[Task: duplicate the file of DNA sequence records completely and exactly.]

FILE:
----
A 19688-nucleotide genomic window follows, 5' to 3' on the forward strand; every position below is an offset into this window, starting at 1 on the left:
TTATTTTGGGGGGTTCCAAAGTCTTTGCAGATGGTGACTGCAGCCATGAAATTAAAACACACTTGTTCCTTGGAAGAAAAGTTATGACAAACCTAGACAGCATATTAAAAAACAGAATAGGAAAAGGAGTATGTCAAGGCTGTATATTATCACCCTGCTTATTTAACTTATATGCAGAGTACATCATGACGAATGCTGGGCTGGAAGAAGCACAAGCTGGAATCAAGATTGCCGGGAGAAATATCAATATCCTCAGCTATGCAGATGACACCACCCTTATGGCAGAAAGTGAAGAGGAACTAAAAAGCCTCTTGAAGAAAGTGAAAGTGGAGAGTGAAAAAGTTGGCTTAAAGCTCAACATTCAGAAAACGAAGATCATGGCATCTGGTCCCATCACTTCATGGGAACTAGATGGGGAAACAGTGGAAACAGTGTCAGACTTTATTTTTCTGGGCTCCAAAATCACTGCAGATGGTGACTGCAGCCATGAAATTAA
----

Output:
A 19688-nucleotide genomic window follows, 5' to 3' on the forward strand; every position below is an offset into this window, starting at 1 on the left:
TTATTTTGGGGGGTTCCAAAGTCTTTGCAGATGGTGACTGCAGCCATGAAATTAAAACACACTTGTTCCTTGGAAGAAAAGTTATGACAAACCTAGACAGCATATTAAAAAACAGAATAGGAAAAGGAGTATGTCAAGGCTGTATATTATCACCCTGCTTATTTAACTTATATGCAGAGTACATCATGACGAATGCTGGGCTGGAAGAAGCACAAGCTGGAATCAAGATTGCCGGGAGAAATATCAATATCCTCAGCTATGCAGATGACACCACCCTTATGGCAGAAAGTGAAGAGGAACTAAAAAGCCTCTTGAAGAAAGTGAAAGTGGAGAGTGAAAAAGTTGGCTTAAAGCTCAACATTCAGAAAACGAAGATCATGGCATCTGGTCCCATCACTTCATGGGAACTAGATGGGGAAACAGTGGAAACAGTGTCAGACTTTATTTTTCTGGGCTCCAAAATCACTGCAGATGGTGACTGCAGCCATGAAATTAA